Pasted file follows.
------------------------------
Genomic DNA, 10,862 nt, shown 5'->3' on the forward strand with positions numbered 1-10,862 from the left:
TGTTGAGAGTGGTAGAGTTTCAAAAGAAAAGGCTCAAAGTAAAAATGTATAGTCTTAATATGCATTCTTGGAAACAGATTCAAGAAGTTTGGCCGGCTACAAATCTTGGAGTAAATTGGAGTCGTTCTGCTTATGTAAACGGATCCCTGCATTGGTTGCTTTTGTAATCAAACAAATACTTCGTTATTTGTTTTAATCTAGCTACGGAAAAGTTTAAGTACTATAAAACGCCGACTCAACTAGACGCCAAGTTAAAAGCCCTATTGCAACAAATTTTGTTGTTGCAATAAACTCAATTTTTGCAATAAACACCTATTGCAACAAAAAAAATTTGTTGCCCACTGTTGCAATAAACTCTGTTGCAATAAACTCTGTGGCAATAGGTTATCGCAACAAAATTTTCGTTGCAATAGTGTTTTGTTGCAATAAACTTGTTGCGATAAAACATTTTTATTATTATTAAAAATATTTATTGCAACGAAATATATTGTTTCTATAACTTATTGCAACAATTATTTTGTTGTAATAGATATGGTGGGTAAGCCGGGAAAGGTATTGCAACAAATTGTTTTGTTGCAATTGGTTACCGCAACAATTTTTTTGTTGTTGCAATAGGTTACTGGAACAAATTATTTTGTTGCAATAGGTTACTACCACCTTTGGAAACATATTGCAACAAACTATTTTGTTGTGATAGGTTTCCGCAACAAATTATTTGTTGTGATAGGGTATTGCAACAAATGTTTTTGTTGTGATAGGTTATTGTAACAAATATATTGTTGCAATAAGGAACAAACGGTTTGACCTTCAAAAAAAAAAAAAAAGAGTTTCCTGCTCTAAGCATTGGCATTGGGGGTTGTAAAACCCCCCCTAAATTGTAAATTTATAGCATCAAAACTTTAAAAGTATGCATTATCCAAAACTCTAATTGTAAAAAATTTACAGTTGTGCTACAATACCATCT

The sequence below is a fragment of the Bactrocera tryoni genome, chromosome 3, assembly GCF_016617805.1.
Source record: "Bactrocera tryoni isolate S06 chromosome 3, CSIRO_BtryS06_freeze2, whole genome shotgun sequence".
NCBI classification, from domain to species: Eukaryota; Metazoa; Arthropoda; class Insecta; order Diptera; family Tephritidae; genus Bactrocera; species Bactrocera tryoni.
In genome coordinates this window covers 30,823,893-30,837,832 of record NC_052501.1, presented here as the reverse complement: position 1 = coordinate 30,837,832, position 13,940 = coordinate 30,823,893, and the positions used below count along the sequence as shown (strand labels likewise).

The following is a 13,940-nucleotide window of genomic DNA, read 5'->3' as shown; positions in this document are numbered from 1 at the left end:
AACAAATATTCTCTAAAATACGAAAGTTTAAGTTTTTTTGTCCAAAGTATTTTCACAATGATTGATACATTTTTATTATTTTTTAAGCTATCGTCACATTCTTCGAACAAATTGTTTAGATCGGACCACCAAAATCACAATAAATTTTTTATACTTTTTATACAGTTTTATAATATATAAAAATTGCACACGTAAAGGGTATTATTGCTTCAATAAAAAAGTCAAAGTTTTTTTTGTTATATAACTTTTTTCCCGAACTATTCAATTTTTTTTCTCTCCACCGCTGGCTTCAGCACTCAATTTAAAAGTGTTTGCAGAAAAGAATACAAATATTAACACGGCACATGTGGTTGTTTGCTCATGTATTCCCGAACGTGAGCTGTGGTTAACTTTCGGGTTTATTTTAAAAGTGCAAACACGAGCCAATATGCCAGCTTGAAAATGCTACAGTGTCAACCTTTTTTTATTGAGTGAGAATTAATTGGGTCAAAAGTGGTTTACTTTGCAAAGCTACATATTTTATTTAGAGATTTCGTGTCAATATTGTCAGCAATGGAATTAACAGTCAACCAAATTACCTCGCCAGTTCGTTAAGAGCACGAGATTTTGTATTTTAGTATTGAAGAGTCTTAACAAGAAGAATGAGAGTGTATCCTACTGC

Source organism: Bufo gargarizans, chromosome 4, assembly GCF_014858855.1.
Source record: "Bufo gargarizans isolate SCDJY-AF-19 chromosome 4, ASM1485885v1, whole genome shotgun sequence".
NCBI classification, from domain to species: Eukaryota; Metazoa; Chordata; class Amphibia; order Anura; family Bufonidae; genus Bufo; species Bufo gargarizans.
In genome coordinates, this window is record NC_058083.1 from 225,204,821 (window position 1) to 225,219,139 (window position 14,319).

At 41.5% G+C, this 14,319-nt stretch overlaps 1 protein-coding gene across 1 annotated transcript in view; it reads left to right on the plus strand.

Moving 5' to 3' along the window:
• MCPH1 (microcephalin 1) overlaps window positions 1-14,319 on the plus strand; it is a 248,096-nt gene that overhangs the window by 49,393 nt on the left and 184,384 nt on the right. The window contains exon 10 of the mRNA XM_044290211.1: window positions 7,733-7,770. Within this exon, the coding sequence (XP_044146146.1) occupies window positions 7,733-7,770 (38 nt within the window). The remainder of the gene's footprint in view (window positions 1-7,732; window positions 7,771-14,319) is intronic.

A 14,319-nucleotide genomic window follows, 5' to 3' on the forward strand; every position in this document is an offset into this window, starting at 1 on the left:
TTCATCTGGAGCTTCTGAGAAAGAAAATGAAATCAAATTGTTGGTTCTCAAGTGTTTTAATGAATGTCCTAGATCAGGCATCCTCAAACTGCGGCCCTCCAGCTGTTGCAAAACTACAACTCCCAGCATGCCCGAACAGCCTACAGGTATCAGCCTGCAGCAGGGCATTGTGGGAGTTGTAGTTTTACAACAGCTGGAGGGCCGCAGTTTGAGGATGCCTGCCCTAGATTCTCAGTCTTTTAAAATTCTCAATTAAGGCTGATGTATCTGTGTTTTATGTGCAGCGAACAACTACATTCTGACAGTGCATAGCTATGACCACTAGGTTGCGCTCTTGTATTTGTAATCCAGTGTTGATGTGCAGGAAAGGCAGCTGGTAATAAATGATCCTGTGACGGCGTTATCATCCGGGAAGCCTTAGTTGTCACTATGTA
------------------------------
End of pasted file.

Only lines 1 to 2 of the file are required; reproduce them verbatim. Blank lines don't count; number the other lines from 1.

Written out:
Genomic DNA, 10,862 nt, shown 5'->3' on the forward strand with positions numbered 1-10,862 from the left:
TGTTGAGAGTGGTAGAGTTTCAAAAGAAAAGGCTCAAAGTAAAAATGTATAGTCTTAATATGCATTCTTGGAAACAGATTCAAGAAGTTTGGCCGGCTACAAATCTTGGAGTAAATTGGAGTCGTTCTGCTTATGTAAACGGATCCCTGCATTGGTTGCTTTTGTAATCAAACAAATACTTCGTTATTTGTTTTAATCTAGCTACGGAAAAGTTTAAGTACTATAAAACGCCGACTCAACTAGACGCCAAGTTAAAAGCCCTATTGCAACAAATTTTGTTGTTGCAATAAACTCAATTTTTGCAATAAACACCTATTGCAACAAAAAAAATTTGTTGCCCACTGTTGCAATAAACTCTGTTGCAATAAACTCTGTGGCAATAGGTTATCGCAACAAAATTTTCGTTGCAATAGTGTTTTGTTGCAATAAACTTGTTGCGATAAAACATTTTTATTATTATTAAAAATATTTATTGCAACGAAATATATTGTTTCTATAACTTATTGCAACAATTATTTTGTTGTAATAGATATGGTGGGTAAGCCGGGAAAGGTATTGCAACAAATTGTTTTGTTGCAATTGGTTACCGCAACAATTTTTTTGTTGTTGCAATAGGTTACTGGAACAAATTATTTTGTTGCAATAGGTTACTACCACCTTTGGAAACATATTGCAACAAACTATTTTGTTGTGATAGGTTTCCGCAACAAATTATTTGTTGTGATAGGGTATTGCAACAAATGTTTTTGTTGTGATAGGTTATTGTAACAAATATATTGTTGCAATAAGGAACAAACGGTTTGACCTTCAAAAAAAAAAAAAAAGAGTTTCCTGCTCTAAGCATTGGCATTGGGGGTTGTAAAACCCCCCCTAAATTGTAAATTTATAGCATCAAAACTTTAAAAGTATGCATTATCCAAAACTCTAATTGTAAAAAATTTACAGTTGTGCTACAATACCATCT